The stars at night are as numerous as dust. Photo: Aaron Bates
Texas State Park rangers deliver water to remote spots on the course. Photo: Cameron Cozac

The opportunity to experience this wilderness is intended for runners and hikers of all paces. The daily marathon distances have a 12-hour cutoff and the 58-mile stage allows a comfortable 34 hours for completion.

In 2016, a variety of runners and hikers signed on for the adventure of a lifetime. One of the hikers foraged for trail food, gathering prickly pear fruit and wild herbs. Some used trekking poles. One hearty runner with the autoimmune disorder myasthenia gravis completed the week in fine form. A former Marine signed on as a way of supporting Marine vets returning from combat. Two brothers from Canada made this race their sixth self-supported multi-day stage race in a world-record attempt of eight deserts in a year. There was a broad range of ultra experience represented; one runner had never even completed a marathon before.

Some chose to hike the TPU. Photo: Sheryl Collmer
Eric and Paul Chan on a world record attempt. Photo: Ryan Paulk

Out of this user-friendly, low-pressure matrix emerged a titanic competition for the win. By the end of Stage 3, three runners (the Marine, Thomas Karlick and the two Canadian brothers, Eric and Paul Chan) were neck and neck, within a minute of each others’ cumulative time for 77 miles.

The following day, during Stage 4, Eric fell and impaled his hand on a cactus, requiring medical attention at the next checkpoint. Although the wound was not serious, Eric was shaken enough to fall back, and brother Paul remained with him. Karlick clocked in 25 minutes ahead.

Entering Stage 5, the Chans needed to pass Karlick and make up his lead. Eric Chan did make the pass, but then had no gauge of the interval between himself and Karlick behind him. He simply had to run his heart out and hope it was enough.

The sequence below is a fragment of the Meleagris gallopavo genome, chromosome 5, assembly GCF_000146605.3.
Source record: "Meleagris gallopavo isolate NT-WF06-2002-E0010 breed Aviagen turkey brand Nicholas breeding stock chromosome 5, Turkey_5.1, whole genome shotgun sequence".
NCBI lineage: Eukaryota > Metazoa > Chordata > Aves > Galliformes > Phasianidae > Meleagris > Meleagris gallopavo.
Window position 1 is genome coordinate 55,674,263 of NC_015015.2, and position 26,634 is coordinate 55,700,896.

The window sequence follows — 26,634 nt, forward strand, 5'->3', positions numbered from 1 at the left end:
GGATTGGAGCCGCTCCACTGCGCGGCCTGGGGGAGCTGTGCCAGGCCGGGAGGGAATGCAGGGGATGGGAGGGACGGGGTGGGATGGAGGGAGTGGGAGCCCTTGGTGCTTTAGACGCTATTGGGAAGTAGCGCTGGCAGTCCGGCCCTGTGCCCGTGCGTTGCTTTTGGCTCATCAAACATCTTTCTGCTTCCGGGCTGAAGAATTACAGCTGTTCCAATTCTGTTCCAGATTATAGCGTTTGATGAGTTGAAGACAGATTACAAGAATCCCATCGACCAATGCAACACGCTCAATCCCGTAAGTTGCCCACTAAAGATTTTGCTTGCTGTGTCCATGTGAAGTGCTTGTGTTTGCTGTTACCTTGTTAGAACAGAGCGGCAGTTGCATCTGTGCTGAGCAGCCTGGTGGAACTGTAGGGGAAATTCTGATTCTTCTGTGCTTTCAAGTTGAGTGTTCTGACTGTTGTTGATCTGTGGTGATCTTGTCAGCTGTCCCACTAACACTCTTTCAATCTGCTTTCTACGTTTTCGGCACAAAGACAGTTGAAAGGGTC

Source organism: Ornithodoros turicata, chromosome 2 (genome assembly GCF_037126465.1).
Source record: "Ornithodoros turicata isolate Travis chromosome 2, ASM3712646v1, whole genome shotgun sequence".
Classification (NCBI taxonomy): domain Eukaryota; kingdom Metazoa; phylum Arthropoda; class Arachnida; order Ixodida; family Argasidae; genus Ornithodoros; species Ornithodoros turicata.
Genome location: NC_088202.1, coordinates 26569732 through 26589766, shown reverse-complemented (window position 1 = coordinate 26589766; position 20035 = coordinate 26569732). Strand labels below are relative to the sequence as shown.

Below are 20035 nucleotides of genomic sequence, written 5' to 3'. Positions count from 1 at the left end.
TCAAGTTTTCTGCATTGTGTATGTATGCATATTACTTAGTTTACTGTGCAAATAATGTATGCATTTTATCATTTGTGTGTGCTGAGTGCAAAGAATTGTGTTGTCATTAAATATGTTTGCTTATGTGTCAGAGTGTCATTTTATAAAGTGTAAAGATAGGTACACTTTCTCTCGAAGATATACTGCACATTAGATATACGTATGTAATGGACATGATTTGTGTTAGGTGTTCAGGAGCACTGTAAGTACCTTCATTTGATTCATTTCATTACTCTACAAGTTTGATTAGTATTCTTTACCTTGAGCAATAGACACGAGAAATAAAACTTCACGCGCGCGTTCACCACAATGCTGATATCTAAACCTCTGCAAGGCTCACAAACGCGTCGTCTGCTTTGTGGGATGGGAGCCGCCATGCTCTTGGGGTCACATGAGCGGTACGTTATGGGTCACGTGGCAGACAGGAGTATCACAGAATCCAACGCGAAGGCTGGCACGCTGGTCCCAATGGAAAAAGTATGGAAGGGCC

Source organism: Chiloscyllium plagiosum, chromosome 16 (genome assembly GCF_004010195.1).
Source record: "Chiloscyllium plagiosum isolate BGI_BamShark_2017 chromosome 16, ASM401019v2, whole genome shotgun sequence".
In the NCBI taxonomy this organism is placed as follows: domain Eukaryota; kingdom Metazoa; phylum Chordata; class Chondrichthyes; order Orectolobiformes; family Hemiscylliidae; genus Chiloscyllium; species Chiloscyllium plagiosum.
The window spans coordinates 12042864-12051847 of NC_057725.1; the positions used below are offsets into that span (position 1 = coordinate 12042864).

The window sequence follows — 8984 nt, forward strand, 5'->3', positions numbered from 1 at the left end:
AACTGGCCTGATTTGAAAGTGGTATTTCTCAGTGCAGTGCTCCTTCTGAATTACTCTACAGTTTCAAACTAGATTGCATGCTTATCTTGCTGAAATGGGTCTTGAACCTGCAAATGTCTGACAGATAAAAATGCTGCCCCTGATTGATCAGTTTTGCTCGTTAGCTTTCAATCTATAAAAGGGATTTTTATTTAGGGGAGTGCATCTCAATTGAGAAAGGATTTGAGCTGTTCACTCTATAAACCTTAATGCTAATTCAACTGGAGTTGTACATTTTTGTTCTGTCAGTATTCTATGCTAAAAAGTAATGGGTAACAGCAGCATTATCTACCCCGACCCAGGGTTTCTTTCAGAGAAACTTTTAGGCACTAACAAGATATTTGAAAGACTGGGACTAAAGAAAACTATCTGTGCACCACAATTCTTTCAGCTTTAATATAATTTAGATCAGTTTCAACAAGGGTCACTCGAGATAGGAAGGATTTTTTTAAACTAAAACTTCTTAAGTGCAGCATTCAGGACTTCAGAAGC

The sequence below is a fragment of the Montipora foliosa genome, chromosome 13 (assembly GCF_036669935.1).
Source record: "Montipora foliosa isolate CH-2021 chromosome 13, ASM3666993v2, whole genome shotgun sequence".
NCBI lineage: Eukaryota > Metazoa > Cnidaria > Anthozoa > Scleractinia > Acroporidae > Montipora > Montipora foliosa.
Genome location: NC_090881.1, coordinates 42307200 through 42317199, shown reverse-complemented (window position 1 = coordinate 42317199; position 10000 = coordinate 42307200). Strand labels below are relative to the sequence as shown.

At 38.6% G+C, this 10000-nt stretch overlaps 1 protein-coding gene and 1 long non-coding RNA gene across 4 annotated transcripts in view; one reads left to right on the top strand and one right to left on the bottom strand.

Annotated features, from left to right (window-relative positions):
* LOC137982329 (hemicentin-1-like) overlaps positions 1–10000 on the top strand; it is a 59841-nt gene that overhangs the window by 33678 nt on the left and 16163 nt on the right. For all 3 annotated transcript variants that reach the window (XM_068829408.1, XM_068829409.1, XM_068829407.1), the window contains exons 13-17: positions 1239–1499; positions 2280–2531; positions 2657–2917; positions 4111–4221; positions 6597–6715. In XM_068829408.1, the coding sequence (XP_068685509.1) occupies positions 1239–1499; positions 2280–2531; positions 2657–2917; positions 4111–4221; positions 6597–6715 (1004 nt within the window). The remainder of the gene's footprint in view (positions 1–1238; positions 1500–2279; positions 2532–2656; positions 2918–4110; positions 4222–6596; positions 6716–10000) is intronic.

As darkness fell, a magnificent effort ensued, on a rugged trail studded with rocks. Eric Chan heated up to a 7:00 pace, unimaginable on that terrain, and hit the finish line first. He anxiously awaited those behind him, noting each minute passing.

Eric Chan jubilantly finishes a remarkable Stage 5. Photo: Aaron Bates
Top overall finisher, Thomas Karlick, completes Stage 5 in the starlight. Photo: Aaron Bates

After 20 minutes, a bobbing headlamp appeared in the distance downtrail. It was a breathless wait, but Karlick, coming in hard, made it to the finish within the margin he had set up the previous day. Karlick held the overall lead by a mere four minutes.

TPU was never envisioned to be a competitive race; there is no prize money and it’s not a stepping stone in a championship series. It was only the stoutheartedness of two men willing to give their very best, that turned TPU 2016 into a heroic display of spirit.

The volunteers had a great time, too. Photo: Aaron Bates

The demands of the desert taxed all the participants to their deep reserves. They reported that the course required more of them than they’d expected. Way more. The desert of Big Bend is notable for that, for asking a question as big as Texas: what’s inside of you, and is it wild enough?

For more information, see or email the Race Director Chris Herrera at [email protected].

The ten finishers, TPU2016. Photo: Cameron Cozak

Trans-Pecos Ultra, October 23–29, 2016:

THOMAS KARLICK, 34, Allentown, PA 39:51:11
ERIC CHAN, 39, Toronto, Canada 39:55:27
PAUL CHAN, 42, Ontario, Canada 42:45:10
ANNE WADE, 56, Coventry, UK 53:15:24 (F)
VAUGHAN WADE, 57, Coventry, UK 53:21:08
CHARLES SAUNDERS, 42, Winchester, UK 59:01:56
CHARLOTTE HARRIS, 44, Katy, TX 59:25:28 (F)
CAMERON COZAC, 33, Houston, TX 59:25:31
ELISE SIBLEY-CHANDLER, 28, Marfa, TX 71:37:23 (F)
SETH GOLDSTEIN, 41, San Antonio, TX 71:39:18

Sheryl Collmer writes and runs in Plano, Texas and dreams of the high desert. She has volunteered and crewed at several desert races, including #TPU2016.